1. Calophyllum inophyllum Linnaeus, Sp. Pl. 1: 513. 1753.
红厚壳 hong hou ke
Balsamaria inophyllum (Linnaeus) Loureiro.
Trees 5-12 m tall. Bark gray brown or dark brown, thick, with longitudinal fissures, always exuding pellucid resins when wounded. Young shoots striate. Petiole robust, 1-2.5 cm; leaf blade shiny on both surfaces, broadly elliptic or obovate-elliptic, rarely oblong, 8-15 × 4-8 cm, thickly leathery, midvein raised abaxially, impressed adaxially, base rounded or broadly cuneate, apex rounded or emarginate. Thyrses in upper axils, 7-11-flowered, rarely shorter than 10 cm. Pedicel 1.5-4 cm. Flowers scented, white, 2-2.5 cm in diam. Sepals 4; outer 2: suborbicular, ca. 8 mm; inner 2: obovate, petaloid. Petals 4, oblanceolate to obovate, ca. 1.1 cm, concave, apex subtruncate or rounded. Ovary subglobose; stigma peltate. Mature fruit yellow, globose, ca. 2.5 cm in diam. Fl. Mar-Jun, fr. Sep-Nov. 2n = 32.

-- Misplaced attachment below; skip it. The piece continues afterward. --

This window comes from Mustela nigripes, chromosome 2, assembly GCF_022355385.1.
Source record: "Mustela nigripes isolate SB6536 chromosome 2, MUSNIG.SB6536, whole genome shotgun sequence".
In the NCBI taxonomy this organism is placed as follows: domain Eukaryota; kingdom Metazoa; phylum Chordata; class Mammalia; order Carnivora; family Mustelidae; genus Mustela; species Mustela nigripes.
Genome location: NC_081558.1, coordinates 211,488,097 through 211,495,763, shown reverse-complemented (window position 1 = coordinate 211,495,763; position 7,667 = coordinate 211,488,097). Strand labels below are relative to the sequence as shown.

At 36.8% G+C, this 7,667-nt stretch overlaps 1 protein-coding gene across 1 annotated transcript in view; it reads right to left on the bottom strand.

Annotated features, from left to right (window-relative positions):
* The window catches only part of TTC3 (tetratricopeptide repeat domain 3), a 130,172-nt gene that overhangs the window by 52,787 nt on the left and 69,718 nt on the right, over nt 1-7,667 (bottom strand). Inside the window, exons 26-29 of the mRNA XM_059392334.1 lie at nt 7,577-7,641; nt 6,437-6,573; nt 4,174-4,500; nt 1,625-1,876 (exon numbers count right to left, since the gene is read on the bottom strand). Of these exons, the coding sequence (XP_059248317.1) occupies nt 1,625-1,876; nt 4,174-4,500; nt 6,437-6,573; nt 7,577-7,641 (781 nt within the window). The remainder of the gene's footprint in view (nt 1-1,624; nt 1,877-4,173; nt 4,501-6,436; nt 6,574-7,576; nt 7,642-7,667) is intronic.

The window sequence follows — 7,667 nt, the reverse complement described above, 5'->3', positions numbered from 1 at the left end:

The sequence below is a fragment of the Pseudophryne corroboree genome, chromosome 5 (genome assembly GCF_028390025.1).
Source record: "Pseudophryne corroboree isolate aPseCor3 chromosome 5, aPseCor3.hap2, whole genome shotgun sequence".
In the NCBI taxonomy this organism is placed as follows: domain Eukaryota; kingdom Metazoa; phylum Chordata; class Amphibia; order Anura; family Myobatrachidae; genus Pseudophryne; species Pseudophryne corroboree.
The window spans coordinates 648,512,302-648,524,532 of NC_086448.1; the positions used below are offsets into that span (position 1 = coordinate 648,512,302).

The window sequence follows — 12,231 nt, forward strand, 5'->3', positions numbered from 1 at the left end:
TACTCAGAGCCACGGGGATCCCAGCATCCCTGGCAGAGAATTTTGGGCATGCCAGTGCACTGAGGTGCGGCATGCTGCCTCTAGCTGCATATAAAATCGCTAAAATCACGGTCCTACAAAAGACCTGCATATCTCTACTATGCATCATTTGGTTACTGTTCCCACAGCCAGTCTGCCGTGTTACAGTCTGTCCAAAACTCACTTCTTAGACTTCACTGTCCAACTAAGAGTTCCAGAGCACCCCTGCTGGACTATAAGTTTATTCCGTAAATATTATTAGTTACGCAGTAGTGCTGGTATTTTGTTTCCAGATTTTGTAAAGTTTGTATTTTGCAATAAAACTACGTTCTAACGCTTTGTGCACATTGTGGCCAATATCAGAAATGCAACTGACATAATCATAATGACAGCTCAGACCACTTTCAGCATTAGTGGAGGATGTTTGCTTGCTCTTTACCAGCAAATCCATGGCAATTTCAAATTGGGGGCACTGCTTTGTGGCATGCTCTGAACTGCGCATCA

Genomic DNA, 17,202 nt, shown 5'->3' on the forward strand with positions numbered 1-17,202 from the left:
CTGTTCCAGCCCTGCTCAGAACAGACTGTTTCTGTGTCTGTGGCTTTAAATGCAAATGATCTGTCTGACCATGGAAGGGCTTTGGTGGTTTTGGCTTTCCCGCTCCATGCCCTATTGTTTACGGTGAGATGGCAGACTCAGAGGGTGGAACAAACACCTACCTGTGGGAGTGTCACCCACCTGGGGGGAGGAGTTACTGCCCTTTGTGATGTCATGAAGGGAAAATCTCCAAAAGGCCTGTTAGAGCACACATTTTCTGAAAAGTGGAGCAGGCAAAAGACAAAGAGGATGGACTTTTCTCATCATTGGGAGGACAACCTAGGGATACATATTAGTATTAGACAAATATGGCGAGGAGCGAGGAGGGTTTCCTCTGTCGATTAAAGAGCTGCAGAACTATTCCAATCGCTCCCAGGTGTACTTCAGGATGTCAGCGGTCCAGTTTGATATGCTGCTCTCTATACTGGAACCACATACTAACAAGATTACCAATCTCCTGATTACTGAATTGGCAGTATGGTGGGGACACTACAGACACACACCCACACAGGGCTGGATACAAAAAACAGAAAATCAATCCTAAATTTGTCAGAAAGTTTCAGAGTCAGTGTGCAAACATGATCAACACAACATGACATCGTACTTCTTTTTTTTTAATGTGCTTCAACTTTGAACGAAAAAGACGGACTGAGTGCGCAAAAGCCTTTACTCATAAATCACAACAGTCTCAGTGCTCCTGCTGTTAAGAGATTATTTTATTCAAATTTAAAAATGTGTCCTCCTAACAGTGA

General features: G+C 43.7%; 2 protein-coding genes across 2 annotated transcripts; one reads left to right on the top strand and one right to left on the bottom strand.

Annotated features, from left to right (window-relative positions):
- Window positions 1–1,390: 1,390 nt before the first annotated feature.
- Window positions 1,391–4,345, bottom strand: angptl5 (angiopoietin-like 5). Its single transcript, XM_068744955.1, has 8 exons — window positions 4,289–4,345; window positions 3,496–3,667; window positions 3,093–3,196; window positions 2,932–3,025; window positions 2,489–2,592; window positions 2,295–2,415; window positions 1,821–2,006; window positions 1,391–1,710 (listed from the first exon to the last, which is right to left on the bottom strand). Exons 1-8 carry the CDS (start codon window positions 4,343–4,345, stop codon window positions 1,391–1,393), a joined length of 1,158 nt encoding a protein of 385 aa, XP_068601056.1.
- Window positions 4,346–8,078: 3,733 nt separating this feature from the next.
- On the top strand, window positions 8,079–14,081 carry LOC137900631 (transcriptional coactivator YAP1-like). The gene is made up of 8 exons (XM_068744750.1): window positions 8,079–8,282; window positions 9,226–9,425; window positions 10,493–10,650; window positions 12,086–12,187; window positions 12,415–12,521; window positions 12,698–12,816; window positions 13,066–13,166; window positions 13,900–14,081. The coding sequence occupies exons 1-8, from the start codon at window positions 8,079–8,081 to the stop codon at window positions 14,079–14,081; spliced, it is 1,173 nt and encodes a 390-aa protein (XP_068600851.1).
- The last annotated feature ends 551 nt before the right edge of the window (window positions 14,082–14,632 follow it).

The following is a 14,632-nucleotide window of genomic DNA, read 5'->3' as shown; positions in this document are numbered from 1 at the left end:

Wild or cultivated on open waste sites on hills, seashores, sandy wastelands; 100(-200) m. Hainan, Taiwan [Cambodia, India, Indonesia, Japan (Ryukyu Islands), Malaysia, Philippines, Sri Lanka, Thailand, Vietnam; Africa (including Madagascar), Australia, Indian Ocean islands (Mascarenes), Pacific islands (Polynesia)].
The seeds yield 20%-30% oil, the seed kernels 50%-60%. The seed oil is used for industry or as a medicine; it is also edible after refinement and detoxification. The timber is hard and heavy, and is used for making furniture. The bark contains ca. 15% tannin.